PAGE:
In continuation of previous articles on “Double-double test, Caps & Floor, Call/Put/ Prepayments & Foreign Currency Bonds – Embedded Derivatives as per Ind-As/ IFRS”, using credit derivatives as one of the option embedded in a Host debt contract are quite common in international debt market by which credit risks associated with any debt Instrument is managed. Such reference of credit risk might be based on the same debt instrument or based on some third party Instrument.
Let’s first Understand the meaning of Credit Derivative and its nature / purpose for which it is being used in modern financial market –
In finance, a credit derivative refers to any one of “various instruments and techniques designed to separate and then transfer the credit risk“ or the risk of an event of default of a corporate or sovereign borrower, transferring it to an entity other than the lender or debtholder.
It essentially means that a party can transfer credit risk associated with any of its asset in which the party invested to some third party at a specific price. This will ensure to get a cover from any default which might happen from the issuer of such debt.
Ind-As 109– Financial Instrument talks about specifically on Credit Derivatives where it will not be considered closely related.
Standards objective was to provide a guidance which could be applicable to all such type of options mentioned in any debt instrument and accordingly separation will not be required to avoid any conflict in accounting.
Let’s have a quick reference of the standard which talks about such Credit Derivative options within debt instrument and related guidances if separation is required-
Ind-As 109 – “Financial Instruments”
Para -B-4.3.5 (f)- Credit derivatives that are embedded in a host debt instrument and allow
one party (the ‘beneficiary’) to transfer the credit risk of a particular reference asset, which it may not own, to another party (the ‘guarantor’) are not closely related to the host debt instrument. Such credit derivatives allow the guarantor to assume the credit risk associated with the reference asset without directly owning it.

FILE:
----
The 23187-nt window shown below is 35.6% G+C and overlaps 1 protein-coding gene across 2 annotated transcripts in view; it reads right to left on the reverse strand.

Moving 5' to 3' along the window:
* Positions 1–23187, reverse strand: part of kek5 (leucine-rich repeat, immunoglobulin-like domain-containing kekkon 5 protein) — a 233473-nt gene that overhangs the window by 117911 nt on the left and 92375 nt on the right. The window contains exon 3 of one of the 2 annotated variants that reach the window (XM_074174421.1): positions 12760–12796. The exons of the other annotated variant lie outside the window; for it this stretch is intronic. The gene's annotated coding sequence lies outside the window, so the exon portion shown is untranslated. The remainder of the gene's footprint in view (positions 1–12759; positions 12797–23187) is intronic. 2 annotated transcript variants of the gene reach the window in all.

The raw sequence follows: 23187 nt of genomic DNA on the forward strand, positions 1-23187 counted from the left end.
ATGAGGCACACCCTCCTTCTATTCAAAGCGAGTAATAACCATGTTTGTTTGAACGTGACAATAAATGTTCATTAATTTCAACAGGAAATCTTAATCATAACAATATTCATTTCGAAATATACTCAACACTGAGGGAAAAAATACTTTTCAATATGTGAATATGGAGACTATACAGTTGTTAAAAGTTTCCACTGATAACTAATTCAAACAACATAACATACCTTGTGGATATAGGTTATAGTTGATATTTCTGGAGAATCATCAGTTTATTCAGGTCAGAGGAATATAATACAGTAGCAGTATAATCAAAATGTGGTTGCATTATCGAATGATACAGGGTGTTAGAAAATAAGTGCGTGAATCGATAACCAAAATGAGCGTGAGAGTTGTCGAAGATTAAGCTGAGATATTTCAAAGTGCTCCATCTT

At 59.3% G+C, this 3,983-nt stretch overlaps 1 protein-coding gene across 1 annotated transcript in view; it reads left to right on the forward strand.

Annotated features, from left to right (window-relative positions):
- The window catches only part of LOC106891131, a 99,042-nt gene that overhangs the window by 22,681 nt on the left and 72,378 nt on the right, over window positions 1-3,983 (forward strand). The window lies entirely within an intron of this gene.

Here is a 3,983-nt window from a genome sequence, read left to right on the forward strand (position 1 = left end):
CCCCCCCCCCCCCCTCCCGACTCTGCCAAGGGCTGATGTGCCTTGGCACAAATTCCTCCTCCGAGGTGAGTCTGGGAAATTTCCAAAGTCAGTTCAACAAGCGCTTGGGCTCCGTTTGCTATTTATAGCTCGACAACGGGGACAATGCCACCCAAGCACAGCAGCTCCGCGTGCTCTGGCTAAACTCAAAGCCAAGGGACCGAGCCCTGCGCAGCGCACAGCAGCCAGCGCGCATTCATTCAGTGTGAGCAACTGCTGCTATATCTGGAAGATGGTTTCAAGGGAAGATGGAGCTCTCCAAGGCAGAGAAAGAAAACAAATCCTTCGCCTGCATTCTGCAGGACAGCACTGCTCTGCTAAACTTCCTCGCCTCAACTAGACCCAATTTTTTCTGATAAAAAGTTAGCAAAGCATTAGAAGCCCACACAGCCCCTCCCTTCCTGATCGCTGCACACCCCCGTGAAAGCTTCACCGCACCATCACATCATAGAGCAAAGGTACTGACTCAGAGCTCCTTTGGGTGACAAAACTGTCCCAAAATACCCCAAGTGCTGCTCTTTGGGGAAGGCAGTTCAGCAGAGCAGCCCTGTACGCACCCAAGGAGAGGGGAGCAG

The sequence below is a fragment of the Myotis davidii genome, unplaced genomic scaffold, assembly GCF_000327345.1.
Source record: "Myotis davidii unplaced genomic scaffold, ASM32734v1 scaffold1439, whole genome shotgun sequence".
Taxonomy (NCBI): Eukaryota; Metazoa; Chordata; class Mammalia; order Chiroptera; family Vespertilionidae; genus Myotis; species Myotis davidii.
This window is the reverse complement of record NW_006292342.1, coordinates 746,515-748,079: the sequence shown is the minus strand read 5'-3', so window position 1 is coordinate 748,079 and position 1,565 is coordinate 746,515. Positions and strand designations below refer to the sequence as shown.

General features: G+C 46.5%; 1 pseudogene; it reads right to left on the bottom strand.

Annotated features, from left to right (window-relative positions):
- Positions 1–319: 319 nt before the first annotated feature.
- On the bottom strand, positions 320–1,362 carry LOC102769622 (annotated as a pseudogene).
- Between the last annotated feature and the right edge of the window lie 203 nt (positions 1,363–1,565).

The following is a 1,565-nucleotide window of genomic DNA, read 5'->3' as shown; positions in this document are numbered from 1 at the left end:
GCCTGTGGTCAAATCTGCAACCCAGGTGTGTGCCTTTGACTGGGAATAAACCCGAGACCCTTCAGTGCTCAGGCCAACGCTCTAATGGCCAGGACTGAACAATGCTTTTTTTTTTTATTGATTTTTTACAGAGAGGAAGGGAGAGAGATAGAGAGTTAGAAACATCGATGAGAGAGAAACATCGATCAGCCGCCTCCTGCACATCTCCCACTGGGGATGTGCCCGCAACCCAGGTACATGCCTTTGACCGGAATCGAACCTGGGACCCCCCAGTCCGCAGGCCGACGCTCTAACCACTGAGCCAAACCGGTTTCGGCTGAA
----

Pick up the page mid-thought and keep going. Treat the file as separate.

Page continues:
Let’s have a clarity about the concept first before we get into an example. Any debt Instrument will have Interest rate which defines its value and the Interest rate will be a FUNCTION OF Credit risk, Risk Free Interest Rate, Expected maturity & Liquidity risk. Hence EMBEDDED DERIVATIVES that effects yield of debt instrument due to change in these four factors will always considered as closely related.
For example there is a clause in debt Instrument which says that Interest rate will be changed for the Host debt when there is deterioration in Credit risk of the party in a contract and a re-set in Interest rate will happen. Then this clause will be Inherent part of any debt instrument (as explained above) and hence will always be closely related. On the other hand if the credit risk adjustment is related to the assets which are based on third party (as the standard mentioned in its para B.4.3.5(f ) will NOT BE CLOSELY RELATED. Care should be taken while dealing such credit derivatives.
Let’s take an example to understand the overall objective of the standards and its related guidances –
An entity issues a Credit Linked Note (CLN) to Company A which is based on some third party portfolio of assets. The Credit linked note will comprise a fixed income security and a Credit derivative embedded in it .Whether these credit derivative will required to be separated?
Suggested approach –
Credit Linked Note will be a fixed income note which will comprise a series of payment and a credit risk which might change its value adversely in case the credit worthiness of the party deteriorates on which such credit linked note was issued.
No, because associated Credit Derivative is based on some third party Portfolio which is in line with the clause as mentioned in para B 4.3.5(f) of Ind-As 109. Hence a separation will be required for such Credit Derivative.
Readers will appreciate about the main objective of the standard and an approach which one can follow while keeping in mind the basis of origin of such requirements. There could possibly be some specific situations or circumstances where the interpretation of any standard will be different as we should always keep in mind that IND-AS is principle based standards and lot more areas need management judgment in line with the standards relevant interpretation and best practices.
One has to look into all related facts and patterns before concluding this type of assessment based on this concept. Readers are requested not to take this article as any kind of advice (it is not exhaustive in nature) and should evaluate all relevant factors of each individual cases separately.
(Author of this article is an experienced chartered accountant who has specialization on various GAAP conversions assignments covering different industries around different part of the world including acting as an Independent IFRS Advisor & Corporate Trainer. He can be reached via email at firstname.lastname@example.org or Whatsapp +91-9634706933)